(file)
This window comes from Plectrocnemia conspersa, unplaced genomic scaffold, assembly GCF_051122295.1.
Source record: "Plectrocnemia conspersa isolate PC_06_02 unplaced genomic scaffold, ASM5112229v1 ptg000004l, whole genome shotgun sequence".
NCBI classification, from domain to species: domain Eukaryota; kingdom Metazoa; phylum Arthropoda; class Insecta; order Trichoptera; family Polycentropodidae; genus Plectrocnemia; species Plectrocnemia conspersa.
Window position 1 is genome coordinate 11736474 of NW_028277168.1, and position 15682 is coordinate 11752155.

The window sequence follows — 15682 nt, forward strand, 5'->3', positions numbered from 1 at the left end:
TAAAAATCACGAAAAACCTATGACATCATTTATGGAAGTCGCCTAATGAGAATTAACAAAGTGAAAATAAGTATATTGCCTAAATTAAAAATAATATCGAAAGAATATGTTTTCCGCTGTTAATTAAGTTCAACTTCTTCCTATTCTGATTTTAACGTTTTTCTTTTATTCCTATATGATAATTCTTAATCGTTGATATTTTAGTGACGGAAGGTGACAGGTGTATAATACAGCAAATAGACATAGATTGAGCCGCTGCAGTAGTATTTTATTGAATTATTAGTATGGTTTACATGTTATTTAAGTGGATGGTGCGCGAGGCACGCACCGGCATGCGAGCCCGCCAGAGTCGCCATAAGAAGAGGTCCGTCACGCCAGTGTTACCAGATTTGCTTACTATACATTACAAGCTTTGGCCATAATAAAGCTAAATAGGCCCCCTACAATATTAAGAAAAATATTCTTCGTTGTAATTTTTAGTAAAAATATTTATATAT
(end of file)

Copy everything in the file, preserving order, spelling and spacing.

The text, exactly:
This window comes from Plectrocnemia conspersa, unplaced genomic scaffold, assembly GCF_051122295.1.
Source record: "Plectrocnemia conspersa isolate PC_06_02 unplaced genomic scaffold, ASM5112229v1 ptg000004l, whole genome shotgun sequence".
NCBI classification, from domain to species: domain Eukaryota; kingdom Metazoa; phylum Arthropoda; class Insecta; order Trichoptera; family Polycentropodidae; genus Plectrocnemia; species Plectrocnemia conspersa.
Window position 1 is genome coordinate 11736474 of NW_028277168.1, and position 15682 is coordinate 11752155.

The window sequence follows — 15682 nt, forward strand, 5'->3', positions numbered from 1 at the left end:
TAAAAATCACGAAAAACCTATGACATCATTTATGGAAGTCGCCTAATGAGAATTAACAAAGTGAAAATAAGTATATTGCCTAAATTAAAAATAATATCGAAAGAATATGTTTTCCGCTGTTAATTAAGTTCAACTTCTTCCTATTCTGATTTTAACGTTTTTCTTTTATTCCTATATGATAATTCTTAATCGTTGATATTTTAGTGACGGAAGGTGACAGGTGTATAATACAGCAAATAGACATAGATTGAGCCGCTGCAGTAGTATTTTATTGAATTATTAGTATGGTTTACATGTTATTTAAGTGGATGGTGCGCGAGGCACGCACCGGCATGCGAGCCCGCCAGAGTCGCCATAAGAAGAGGTCCGTCACGCCAGTGTTACCAGATTTGCTTACTATACATTACAAGCTTTGGCCATAATAAAGCTAAATAGGCCCCCTACAATATTAAGAAAAATATTCTTCGTTGTAATTTTTAGTAAAAATATTTATATAT